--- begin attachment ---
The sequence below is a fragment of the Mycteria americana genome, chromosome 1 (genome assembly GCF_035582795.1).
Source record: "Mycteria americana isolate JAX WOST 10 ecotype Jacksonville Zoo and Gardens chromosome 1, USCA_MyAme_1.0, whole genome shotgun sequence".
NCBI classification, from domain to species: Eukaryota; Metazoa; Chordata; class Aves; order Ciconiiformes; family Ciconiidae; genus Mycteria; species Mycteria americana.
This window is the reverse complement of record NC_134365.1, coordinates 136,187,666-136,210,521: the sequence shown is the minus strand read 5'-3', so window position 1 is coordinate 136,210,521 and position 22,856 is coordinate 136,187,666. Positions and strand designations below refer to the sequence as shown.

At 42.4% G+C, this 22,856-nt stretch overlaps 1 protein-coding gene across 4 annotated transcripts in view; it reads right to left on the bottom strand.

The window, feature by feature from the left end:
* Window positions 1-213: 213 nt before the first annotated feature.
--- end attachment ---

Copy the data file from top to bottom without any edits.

The sequence below is a fragment of the Mycteria americana genome, chromosome 1 (genome assembly GCF_035582795.1).
Source record: "Mycteria americana isolate JAX WOST 10 ecotype Jacksonville Zoo and Gardens chromosome 1, USCA_MyAme_1.0, whole genome shotgun sequence".
NCBI classification, from domain to species: Eukaryota; Metazoa; Chordata; class Aves; order Ciconiiformes; family Ciconiidae; genus Mycteria; species Mycteria americana.
This window is the reverse complement of record NC_134365.1, coordinates 136,187,666-136,210,521: the sequence shown is the minus strand read 5'-3', so window position 1 is coordinate 136,210,521 and position 22,856 is coordinate 136,187,666. Positions and strand designations below refer to the sequence as shown.

At 42.4% G+C, this 22,856-nt stretch overlaps 1 protein-coding gene across 4 annotated transcripts in view; it reads right to left on the bottom strand.

The window, feature by feature from the left end:
* Window positions 1-213: 213 nt before the first annotated feature.